A pilgrim and stranger guided day and night by the Law of the Lord
If psalm 117 is the shortest, this is the longest. It is unusual in many respects. It is divided into twenty-two sections, so being commensurate with the Hebrew alphabet. Each section is prefixed with the respective letter of the alphabet, as also is the beginning of each verse in every section. It is thought that this facilitated easier memorising for the Jewish children.
Another peculiar feature is, that apart from two verses all the rest contain a synonym for the Word of God. So there is reference to testimonies, judgments, statutes, precepts, etc. The whole psalm describes devotion to, and persuasion of, the Word of God as containing all the principles of true religion and practice. Without it we have no light to our path, nor lamp for our feet; and by it, as with the book of Proverbs, there is given divine wisdom for conducting ourselves in all circumstances of life. One has written of v. 174, “Religion will decay or flourish as it (the Law) is our duty or delight.”Pastor Jeff O’ Neil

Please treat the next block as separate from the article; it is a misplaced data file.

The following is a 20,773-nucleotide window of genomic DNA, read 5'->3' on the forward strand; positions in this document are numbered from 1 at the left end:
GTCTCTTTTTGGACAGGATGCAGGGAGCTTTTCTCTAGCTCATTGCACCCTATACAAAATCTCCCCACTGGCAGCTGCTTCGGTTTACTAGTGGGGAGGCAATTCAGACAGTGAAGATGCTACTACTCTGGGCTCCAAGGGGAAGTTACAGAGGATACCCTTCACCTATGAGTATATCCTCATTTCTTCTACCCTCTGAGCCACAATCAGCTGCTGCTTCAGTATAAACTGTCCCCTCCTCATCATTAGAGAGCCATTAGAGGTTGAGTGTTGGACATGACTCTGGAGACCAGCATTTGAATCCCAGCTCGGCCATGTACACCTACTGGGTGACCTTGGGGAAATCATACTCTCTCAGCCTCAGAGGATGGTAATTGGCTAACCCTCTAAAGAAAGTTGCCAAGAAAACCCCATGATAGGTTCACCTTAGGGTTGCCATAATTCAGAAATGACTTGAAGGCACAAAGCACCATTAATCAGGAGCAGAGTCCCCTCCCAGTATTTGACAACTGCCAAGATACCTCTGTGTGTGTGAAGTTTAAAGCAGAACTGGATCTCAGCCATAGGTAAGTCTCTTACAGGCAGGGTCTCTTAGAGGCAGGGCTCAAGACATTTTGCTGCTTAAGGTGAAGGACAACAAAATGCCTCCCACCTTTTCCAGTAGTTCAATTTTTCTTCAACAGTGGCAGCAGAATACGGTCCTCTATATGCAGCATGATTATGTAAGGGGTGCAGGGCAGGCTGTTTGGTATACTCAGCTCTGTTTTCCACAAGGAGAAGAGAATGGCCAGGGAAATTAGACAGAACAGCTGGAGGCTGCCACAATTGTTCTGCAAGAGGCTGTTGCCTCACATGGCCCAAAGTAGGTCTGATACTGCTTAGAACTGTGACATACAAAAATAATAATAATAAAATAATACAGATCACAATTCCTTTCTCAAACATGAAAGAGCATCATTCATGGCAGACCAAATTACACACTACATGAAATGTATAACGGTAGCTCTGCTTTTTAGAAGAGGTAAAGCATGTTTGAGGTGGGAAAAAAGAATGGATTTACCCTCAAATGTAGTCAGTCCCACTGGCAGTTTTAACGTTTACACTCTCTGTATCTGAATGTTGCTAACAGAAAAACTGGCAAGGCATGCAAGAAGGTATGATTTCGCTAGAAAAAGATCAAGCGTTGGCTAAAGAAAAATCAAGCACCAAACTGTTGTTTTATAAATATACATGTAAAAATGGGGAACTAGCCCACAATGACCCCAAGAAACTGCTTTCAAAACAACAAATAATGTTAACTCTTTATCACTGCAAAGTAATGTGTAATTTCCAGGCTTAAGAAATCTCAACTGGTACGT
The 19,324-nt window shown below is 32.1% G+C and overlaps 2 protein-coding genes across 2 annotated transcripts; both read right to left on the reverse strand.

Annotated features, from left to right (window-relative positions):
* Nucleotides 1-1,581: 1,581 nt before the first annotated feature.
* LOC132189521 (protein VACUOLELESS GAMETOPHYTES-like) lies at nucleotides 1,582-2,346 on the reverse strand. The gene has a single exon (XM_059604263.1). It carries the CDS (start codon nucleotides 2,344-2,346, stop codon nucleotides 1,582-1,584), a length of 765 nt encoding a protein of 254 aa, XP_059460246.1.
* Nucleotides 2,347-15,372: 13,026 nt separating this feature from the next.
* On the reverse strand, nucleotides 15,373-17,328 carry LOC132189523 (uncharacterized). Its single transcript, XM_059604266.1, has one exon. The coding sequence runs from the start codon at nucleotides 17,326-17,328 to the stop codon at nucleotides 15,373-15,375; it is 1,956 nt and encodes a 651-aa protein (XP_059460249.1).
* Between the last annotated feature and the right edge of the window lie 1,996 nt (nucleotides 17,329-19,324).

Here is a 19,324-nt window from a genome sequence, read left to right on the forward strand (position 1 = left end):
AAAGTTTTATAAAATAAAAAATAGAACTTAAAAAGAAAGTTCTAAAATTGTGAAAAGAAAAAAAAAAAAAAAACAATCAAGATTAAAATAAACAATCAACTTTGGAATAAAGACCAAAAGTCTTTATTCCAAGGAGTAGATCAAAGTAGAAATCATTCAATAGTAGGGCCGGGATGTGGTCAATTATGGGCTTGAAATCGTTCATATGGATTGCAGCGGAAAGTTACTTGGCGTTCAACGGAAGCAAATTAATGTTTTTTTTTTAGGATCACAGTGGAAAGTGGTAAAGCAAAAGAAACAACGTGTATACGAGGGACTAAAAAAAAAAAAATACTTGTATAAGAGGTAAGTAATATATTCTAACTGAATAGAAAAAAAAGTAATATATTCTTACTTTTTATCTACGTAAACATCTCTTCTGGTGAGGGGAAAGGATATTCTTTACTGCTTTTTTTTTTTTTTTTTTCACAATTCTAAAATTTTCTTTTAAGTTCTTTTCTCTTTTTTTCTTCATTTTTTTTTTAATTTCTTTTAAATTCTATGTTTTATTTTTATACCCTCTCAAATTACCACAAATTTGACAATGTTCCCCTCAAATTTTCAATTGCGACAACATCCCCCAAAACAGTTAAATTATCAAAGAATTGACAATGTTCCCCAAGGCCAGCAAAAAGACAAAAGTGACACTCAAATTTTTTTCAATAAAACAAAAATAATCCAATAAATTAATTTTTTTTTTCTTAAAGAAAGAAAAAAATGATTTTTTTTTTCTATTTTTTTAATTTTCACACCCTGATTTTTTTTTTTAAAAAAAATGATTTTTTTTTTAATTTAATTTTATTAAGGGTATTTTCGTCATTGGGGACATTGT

Recommended Tune: Wetherby
Teth ט the ninth part
⁶⁵Well hast thou with thy servant dealt,
As thou didst promise give.
⁶⁶Good judgment me, and knowledge teach,
For I thy word believe.
⁶⁷Ere I afflicted was I stray’d;
But now I keep thy word.
⁶⁸Both good thou art, and good thou do’st:
Teach me thy statutes, Lord.
⁶⁹The men that are puff’d up with pride
Against me forg’d a lie;
Yet thy commandements observe
With my whole heart will I.
⁷⁰Their hearts, through worldly ease and wealth,
As fat as grease they be:
But in thy holy law I take
⁷¹It hath been very good for me
That I afflicted was,
That I might well instructed be,
And learn thy holy laws.
⁷²The word that cometh from thy mouth
Is better unto me
Than many thousands and great sums
Of gold and silver be.